Before the sample was drawn, each felon sentenced in the sampled counties in 1994 was placed into 1 of the 11 offense categories identified above. If the felon was convicted of more than one felony offense, the offense category was the most serious offense. The hierarchy from most to least serious offense was murder, rape, robbery, aggravated assault, burglary, drug trafficking, weapons, forgery/fraud/embezzlement, larceny/motor vehicle theft, drug possession, and all other felonies. The hierarchy was determined from an analysis of two factors that reflect how seriously the justice system treats different offenses: the sentence length imposed and the time actually served in prison before release. In general, the higher the offense is in the hierarchy, the more serious it is in terms of the two factors.

Sample selection procedures gave each sentenced felon a single chance to be in the sample. However, felons who appeared in court on more than 1 day for different offenses and received a sentence at each reappearance had more than a single chance.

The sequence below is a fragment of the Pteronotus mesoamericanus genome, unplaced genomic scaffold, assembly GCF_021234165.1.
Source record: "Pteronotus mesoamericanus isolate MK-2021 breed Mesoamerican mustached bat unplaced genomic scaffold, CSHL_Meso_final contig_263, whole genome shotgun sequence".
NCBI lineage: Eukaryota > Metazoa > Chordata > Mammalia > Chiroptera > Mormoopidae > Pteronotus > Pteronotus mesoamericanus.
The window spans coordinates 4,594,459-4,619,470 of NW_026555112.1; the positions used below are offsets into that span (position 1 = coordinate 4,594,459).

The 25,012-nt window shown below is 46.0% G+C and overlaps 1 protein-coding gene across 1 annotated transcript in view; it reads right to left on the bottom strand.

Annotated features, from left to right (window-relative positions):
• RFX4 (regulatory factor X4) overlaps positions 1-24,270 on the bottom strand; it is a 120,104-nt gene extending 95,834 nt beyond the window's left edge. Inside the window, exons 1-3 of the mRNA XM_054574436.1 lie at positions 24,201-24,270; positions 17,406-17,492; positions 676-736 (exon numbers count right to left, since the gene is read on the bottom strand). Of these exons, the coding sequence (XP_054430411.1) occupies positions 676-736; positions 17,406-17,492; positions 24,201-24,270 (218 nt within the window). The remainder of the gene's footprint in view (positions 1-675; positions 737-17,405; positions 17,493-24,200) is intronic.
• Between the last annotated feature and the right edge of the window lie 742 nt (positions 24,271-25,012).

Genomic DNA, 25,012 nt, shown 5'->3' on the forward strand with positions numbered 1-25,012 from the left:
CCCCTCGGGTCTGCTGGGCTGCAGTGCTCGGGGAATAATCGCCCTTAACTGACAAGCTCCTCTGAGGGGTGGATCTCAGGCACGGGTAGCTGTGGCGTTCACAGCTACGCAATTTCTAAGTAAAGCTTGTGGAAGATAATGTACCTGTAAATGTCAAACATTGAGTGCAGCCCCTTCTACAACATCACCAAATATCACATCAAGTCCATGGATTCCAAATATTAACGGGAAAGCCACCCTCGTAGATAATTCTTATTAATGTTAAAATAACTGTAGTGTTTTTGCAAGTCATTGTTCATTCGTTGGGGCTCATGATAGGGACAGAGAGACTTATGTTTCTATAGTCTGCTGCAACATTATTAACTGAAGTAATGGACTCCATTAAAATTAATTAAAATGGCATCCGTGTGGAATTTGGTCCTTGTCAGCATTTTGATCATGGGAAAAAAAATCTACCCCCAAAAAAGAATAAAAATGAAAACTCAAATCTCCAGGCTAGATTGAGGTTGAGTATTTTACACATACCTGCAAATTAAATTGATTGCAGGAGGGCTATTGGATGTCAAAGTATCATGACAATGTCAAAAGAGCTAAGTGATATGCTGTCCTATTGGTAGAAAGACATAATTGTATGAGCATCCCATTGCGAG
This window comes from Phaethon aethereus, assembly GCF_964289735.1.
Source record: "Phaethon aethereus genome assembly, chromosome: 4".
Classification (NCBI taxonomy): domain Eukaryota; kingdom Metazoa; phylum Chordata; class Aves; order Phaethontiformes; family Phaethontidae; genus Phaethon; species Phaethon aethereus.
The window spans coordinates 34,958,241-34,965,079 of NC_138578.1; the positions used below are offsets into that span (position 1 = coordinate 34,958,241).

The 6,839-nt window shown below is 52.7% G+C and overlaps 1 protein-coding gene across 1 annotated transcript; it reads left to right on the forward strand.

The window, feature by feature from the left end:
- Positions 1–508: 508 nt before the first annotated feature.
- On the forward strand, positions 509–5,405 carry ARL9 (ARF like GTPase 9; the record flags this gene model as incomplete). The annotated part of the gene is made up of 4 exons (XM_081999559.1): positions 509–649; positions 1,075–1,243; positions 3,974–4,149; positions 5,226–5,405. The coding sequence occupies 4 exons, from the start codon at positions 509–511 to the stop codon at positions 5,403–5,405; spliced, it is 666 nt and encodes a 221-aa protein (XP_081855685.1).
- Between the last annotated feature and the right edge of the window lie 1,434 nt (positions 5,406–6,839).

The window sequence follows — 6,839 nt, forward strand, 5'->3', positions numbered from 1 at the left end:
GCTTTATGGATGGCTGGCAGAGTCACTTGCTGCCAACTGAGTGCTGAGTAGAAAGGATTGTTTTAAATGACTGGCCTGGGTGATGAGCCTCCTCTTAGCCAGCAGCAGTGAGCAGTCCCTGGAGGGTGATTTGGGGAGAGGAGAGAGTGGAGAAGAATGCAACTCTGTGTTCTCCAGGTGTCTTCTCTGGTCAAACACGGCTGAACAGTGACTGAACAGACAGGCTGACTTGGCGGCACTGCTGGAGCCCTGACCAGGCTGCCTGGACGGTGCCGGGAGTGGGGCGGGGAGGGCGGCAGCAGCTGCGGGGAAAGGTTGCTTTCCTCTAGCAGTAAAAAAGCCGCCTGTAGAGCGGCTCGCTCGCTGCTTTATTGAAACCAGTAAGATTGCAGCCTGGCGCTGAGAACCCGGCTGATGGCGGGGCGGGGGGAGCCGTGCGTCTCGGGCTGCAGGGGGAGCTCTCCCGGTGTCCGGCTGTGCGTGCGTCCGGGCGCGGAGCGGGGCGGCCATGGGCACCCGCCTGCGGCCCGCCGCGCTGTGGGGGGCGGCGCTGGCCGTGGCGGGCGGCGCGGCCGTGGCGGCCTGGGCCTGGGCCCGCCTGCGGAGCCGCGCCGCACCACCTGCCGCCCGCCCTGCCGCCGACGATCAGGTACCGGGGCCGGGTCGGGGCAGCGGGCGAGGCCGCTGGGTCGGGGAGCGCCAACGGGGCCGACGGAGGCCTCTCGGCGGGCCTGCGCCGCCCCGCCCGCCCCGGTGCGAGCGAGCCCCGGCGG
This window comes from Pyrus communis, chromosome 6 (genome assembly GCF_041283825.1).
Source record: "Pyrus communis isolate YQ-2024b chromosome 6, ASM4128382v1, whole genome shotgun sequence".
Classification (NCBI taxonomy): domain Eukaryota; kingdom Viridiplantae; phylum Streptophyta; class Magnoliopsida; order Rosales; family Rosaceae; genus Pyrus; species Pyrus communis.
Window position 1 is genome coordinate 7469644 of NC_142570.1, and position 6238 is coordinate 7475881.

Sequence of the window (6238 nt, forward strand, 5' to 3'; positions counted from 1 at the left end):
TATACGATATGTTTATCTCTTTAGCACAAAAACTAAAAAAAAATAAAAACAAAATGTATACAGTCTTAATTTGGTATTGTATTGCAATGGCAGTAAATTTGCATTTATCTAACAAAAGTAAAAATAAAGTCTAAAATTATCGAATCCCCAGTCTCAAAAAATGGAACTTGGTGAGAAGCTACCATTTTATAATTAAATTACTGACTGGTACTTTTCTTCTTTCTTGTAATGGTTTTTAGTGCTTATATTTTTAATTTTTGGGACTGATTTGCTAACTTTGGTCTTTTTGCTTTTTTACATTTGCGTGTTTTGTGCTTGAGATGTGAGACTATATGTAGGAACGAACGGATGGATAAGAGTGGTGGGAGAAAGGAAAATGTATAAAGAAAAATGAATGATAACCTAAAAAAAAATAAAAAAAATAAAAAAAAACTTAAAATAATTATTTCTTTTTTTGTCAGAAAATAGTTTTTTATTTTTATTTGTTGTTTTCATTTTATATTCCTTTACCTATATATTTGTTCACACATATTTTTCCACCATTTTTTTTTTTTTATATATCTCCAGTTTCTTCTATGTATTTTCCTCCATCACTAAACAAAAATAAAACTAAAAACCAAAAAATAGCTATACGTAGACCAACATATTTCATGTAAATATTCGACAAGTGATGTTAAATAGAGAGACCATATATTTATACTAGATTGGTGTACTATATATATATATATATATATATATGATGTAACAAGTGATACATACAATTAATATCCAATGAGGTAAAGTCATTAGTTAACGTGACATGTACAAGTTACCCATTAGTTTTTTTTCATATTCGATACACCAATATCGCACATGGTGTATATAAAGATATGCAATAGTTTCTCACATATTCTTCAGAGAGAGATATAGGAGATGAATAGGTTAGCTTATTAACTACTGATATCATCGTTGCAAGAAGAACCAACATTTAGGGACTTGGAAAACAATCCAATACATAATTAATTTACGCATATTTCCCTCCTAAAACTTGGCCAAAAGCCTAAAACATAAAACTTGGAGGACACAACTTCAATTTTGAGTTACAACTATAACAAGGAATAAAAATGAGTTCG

At the data analysis stage, cases were aggregated according to their offense designation at time of sampling, with the single exception of "other violent." "Other violent" is a category shown in the tables, but it was not a category at sampling. The "other violent" category was formed from the sampling category "other felonies." That is, after sampling, sampled cases designated "other felonies" were coded either "violent," "nonviolent," or "not ascertained," based on data available. Cases coded "not ascertained" were rare. For data analysis purposes, cases coded "other violent" were removed from the "other felonies" category and shown separately in the tables. The 11 original offense categories, and "other violent" are defined as follows:

Sourcebook of Criminal Justice Statistics